Tuesday, February 10, 2015

No Longer Orphan

Twelve years. 

Today marks twelve years since my father died. And recollection of the cold fact still brings fresh and quick tears to the surface. Not because I can't let go of one distant day's unpleasant events, but because the day-- Feb. 10-- is metonymic for the four previous years I watched him and my family be crushed under the weight of cancer, and for the four subsequent years I struggled to survive in the aftermath. The day reminds me of the narrative that has shaped my life. 

And yet, today also marks the realization that though this painful story-- of cancer, death, and fatherlnesness-- has shaped my life, it no longer defines me. I'm no longer trapped in the lie that because my father was sick or is dead, I am hopeless, a "troubled child," an orphan. I'm no longer stuck in the ambivalence that comes from being unable to connect to a God who calls Himself "Father," or from somehow believing that even if I let Him in, He'll leave me too. 

I still wrestle with these things, and will continue to peel back the layers of healing as life goes on-- I will never graduate from healing school. And yet I'm learning to celebrate the fact that healing and the Source of it far outshine the scars.

Hear me, this doesn't mean the pain of loss isn't real, present, or valid. It just means it no longer has the power to tell me who I am, who God is, or what my future will be. It colors my life, but it doesn't control it. 

And so today, at the twelve year mark of my father's passing, I honor his life by grieving the loss of it. But I also rejoice with him that death-- even the death of a precious father-- doesn't get the final say.

What narratives have shaped your life? What do you think of the idea of God healing-- and reinterpreting-- your story moving forward?

Tuesday, February 3, 2015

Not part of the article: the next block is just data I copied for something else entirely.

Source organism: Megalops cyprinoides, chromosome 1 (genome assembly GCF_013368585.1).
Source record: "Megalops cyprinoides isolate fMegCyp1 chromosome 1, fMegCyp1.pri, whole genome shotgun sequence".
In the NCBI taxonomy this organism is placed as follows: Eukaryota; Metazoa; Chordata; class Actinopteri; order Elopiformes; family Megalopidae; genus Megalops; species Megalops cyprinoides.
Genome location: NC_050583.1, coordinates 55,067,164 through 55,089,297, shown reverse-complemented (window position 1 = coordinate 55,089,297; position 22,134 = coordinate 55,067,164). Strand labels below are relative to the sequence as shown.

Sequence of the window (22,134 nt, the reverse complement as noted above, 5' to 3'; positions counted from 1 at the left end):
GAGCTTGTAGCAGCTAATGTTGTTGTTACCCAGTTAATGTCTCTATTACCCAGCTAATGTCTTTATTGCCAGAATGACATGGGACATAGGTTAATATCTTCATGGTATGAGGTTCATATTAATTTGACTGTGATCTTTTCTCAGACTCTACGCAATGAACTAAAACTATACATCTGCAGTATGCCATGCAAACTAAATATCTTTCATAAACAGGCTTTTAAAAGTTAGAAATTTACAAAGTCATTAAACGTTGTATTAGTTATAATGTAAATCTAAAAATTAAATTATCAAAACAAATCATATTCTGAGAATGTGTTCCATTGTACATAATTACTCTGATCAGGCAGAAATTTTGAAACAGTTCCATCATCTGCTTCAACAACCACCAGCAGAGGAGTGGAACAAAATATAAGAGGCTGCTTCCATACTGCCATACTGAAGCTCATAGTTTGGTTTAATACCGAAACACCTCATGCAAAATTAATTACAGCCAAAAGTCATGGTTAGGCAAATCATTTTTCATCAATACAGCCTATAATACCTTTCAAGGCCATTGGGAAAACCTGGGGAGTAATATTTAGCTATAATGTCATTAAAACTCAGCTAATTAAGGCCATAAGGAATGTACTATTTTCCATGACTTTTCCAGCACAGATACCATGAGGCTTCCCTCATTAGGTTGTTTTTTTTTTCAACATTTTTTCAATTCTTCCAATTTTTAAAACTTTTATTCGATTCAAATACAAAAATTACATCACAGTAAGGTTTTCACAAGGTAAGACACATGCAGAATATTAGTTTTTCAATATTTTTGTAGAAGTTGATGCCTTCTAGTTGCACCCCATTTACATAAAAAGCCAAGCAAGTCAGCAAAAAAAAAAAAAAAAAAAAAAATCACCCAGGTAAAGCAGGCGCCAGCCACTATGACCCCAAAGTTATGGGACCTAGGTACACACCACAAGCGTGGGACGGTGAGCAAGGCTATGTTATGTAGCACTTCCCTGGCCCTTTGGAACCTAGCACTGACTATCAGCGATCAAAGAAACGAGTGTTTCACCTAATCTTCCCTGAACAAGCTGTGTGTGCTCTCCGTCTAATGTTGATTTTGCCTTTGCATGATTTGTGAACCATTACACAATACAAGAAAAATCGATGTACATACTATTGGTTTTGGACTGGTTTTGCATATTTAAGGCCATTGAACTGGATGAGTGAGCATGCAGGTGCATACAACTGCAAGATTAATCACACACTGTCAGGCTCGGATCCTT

Sex and the Gospel Pt. 10: Eucharist

So, 50 Shades of Grey is going to be a movie. I don’t want to go into details about the story or the impact it has had around the world since the book was originally published, but I do want to say that as a woman who grew up in the culture that both created and consumed this narrative, I simultaneously understand and yet grieve its celebration as a “love” story.

I understand because I know how natural it is that a generation of abused little boys and girls have become abusers. I understand because I know what it is to want love and intimacy and think the only way to get it is to degrade yourself or become an object. I understand because I know that it is easier to wield your own shame as an instrument of power than to feel and mourn the shame that you inherited when those who had power over you wrongly used it.

And yet, I also grieve. I grieve because I have come to know a Love that has covered my shame and lifted my head. Because I’ve met the One who emptied Himself of power that I might be rescued from the distorted and misguided use of it. I grieve because in His eyes, week after week at the Communion rail, I’ve come to understand that I am not an object, but a person—a person He loves and cherishes as His own body. 

I grieve because I contemplate His passion and realize, He gave His very body over to death so that I might live—that the only violence in relationship with Him is that which He took onto Himself that I might be restored to my full dignity as a human being. I grieve because this narrative of self-giving and loving union has so transformed me that the old one-- the one that used to define me-- is now exposed for what it is. Death.

And so, I guess I also hope. I hope because He is not just an idea, not just a character in a book. He is a person whose Love reinterprets the most intimate narratives of our lives.

His name is Jesus.